Freebies in life are rare, but the notion of free wine isn’t one many people would consider – because it just sounds too good to be true.
It’s possible, however, to turn this notion into a reality, because making your own ‘country wines’ is not only incredibly easy, but as close to getting a free drink as you choose to make it.
It may surprise you to know, for example, that you can make wine that in taste resembles a light, crisp Chardonnay and appearance a rose from that super-sour fruit usually reserved for crumbles; that is, rhubarb, believe it or not!
So if you thought all good wine came from grapes – think again.
Following the Seasons
As we move into autumn blackberries are filling the hedgerows and windfall apples are beginning to settle at the bottom of apple trees – and you can make fabulous wines from both. Earlier in the season there were elderberries – and before these, the elderflowers, of course – from which some people swear you can brew the most incredible elderflower Champagne. At the height of summer, goldenrod was to be found in our meadows – and for just a bit of foraging and collecting, you can get all of these prime ingredients for free.
Some people even make wine from surplus vegetables in their garden – parsnip wine, for example, is delicious.
And beyond your main ingredients, all you need is water, sugar, wine yeast, yeast nutrient, a large fermentation bin, a demijohn, airlock with rubber stopper, a siphon hose, some empty wine bottles – and you’re away!
Let’s Get Brewing
Officially you’ll be told you need all sorts of extra ingredients like white grape juice concentrate – but honestly, water is fine. it’s possible to keep your home brewing simple and experimental. If you like a tannin taste to your wine, add a cup of strong tea to your water mix. If you like a bit of spice, add some ginger or all-spice to the mix. Try adding a squeezed lemon or using a dark, muscovado sugar rather than white – just to see how it impacts on the flavours.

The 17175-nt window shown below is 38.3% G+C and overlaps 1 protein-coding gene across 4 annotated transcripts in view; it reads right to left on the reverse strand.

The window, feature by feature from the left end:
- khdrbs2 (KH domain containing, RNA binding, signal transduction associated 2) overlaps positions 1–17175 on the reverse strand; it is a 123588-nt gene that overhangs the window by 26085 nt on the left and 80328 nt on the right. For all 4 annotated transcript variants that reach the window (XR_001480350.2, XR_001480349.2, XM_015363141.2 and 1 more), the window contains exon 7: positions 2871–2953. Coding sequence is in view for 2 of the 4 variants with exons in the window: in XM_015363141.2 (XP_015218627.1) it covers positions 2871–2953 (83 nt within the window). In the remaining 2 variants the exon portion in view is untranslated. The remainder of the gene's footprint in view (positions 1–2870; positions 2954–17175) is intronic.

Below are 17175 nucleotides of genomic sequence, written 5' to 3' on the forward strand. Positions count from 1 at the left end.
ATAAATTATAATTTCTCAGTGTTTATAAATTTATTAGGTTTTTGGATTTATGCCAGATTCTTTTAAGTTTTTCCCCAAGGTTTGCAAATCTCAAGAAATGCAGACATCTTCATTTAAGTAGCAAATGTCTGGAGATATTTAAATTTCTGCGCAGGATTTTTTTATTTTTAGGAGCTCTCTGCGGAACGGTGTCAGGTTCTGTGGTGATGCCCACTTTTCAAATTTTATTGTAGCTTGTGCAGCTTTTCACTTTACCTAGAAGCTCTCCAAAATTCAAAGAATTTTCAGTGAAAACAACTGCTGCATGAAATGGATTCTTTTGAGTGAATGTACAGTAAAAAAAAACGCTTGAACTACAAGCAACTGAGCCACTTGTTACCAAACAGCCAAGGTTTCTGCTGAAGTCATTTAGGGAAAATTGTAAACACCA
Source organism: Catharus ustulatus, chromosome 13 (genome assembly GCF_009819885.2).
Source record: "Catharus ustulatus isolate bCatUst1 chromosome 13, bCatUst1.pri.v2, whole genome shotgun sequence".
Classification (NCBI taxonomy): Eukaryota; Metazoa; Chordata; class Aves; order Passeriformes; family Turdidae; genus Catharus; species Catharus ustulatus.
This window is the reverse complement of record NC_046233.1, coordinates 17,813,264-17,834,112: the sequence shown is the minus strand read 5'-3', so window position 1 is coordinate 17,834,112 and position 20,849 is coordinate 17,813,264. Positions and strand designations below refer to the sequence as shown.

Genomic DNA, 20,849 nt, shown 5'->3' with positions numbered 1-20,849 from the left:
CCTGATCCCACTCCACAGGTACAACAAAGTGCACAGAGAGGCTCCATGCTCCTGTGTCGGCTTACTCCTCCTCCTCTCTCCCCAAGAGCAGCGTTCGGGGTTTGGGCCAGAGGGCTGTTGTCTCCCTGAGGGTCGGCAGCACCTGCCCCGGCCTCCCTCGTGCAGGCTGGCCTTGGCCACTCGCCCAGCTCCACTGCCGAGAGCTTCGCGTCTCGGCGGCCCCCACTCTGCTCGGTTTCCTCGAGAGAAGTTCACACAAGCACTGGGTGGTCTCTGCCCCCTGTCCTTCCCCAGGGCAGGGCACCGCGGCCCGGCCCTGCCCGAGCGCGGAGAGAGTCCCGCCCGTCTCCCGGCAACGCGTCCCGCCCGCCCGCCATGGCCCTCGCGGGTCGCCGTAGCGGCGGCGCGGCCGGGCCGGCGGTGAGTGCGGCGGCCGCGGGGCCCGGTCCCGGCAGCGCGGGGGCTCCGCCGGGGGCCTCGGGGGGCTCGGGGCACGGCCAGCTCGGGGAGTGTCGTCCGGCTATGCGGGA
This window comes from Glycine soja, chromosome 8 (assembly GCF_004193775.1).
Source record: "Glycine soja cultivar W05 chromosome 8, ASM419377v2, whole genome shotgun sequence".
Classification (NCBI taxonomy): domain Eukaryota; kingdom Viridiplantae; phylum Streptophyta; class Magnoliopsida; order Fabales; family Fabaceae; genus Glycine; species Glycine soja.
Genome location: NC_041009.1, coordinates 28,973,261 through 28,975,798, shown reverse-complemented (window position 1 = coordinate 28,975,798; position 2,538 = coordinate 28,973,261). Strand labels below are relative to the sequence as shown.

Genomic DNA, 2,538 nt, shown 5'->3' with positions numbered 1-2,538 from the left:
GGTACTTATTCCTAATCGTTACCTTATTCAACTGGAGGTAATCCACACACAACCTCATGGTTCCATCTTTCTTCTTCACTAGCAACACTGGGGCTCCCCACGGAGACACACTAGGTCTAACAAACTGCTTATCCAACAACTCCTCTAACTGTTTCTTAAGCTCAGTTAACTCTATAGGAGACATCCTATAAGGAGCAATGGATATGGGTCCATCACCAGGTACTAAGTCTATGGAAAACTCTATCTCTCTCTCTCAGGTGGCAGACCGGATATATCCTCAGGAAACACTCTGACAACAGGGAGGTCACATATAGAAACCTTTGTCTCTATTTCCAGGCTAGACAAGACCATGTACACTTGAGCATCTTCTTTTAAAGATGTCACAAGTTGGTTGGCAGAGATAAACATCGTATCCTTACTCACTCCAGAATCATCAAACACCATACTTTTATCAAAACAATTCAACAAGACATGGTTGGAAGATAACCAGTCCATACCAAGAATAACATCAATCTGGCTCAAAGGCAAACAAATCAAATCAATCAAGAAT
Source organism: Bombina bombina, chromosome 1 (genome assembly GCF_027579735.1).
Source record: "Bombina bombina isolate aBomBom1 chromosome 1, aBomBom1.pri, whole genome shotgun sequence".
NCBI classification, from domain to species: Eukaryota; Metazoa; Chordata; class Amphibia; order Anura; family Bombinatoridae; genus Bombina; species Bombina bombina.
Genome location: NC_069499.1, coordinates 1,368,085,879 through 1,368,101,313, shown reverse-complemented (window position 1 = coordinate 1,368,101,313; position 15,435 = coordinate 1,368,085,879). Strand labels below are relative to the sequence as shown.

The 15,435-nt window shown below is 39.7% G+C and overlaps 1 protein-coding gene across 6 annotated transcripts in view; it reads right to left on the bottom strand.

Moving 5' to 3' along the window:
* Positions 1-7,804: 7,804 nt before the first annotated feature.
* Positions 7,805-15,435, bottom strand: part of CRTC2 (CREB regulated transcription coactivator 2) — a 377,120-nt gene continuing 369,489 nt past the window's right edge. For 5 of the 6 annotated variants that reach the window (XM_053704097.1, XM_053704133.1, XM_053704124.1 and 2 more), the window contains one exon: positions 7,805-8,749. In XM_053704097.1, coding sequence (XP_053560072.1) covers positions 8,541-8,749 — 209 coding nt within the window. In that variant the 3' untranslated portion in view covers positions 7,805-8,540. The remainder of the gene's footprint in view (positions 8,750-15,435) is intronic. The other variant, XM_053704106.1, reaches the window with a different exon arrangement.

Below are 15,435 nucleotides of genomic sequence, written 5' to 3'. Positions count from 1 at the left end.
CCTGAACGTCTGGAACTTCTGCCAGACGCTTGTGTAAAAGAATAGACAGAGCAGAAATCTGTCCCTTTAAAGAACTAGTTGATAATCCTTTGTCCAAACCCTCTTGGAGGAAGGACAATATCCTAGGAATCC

Above all, the object of the exercise is to have fun – and to be rewarded with a free tipple for your efforts.
What you create will be totally unique and you can be proud knowing there’s nothing like it in the supermarkets.
Simplicity in a Glass
You can find many recipes online but just to give you an idea of how simple it is to make rhubarb wine, the method is effortless.
You just chop up 1.5kg (3.5 lb) of rhubarb and pop it into your sterilised fermentation bin with 1.3kg (just under 3 lb) of sugar – stir, lid it, and leave it for three days.
When you return you’ll find a rich syrup has developed which needs to be separated from the fruit once you've taken a potato masher to it to extract more flavour. You can use muslin for draining the syrup – or a clean towel – into another clean bucket.
Next you add 4.5 litres of cold, boiled water, yeast, yeast nutrient, any little experimental extras you fancy, stir and lid it, and again, forget about it for an entire week.
Then comes the exciting bit! Using your siphon hose, transfer the liquid into a sterilised demijohn, fit the rubber bung and airlock (created by pouring boiled water into it), and wait for the first fermentation bubbles to begin. The thrill of seeing this for first-timers will be immense!
After this it’s a waiting game, but minimum effort. You’ll see sediment at the bottom of the demijohn forming – called the lees – and after about a month it’s as well to re-siphon your brew into another sterilised demijohn, ensuring the lees are discarded.
You’ll notice your wine clearing in colour and the fermentation bubbles in the airlock slowing down – and a few weeks later, when the bubbles have stopped entirely, and you’re happy with the clarity of the wine, it’s time to bottle up into sterilised bottles. Remember – the longer you wait, the more clear your wine becomes.
You can buy bottles new, or just save the ones you use through your normal wine consumption and recycle these. You’ll also need corks and a corker to complete the process – and of course, a wine rack to store them in.
Not only will you get roughly five 750ml bottles of wine out of your demijohn, but the delightful satisfaction of knowing that for minimum effort and expense you’ve got yourself a freebie tipple.
What’s not to like?!
For more in the way of experimental brewing, where wine was made by fermenting honey, read about how mead has developed over the centuries here.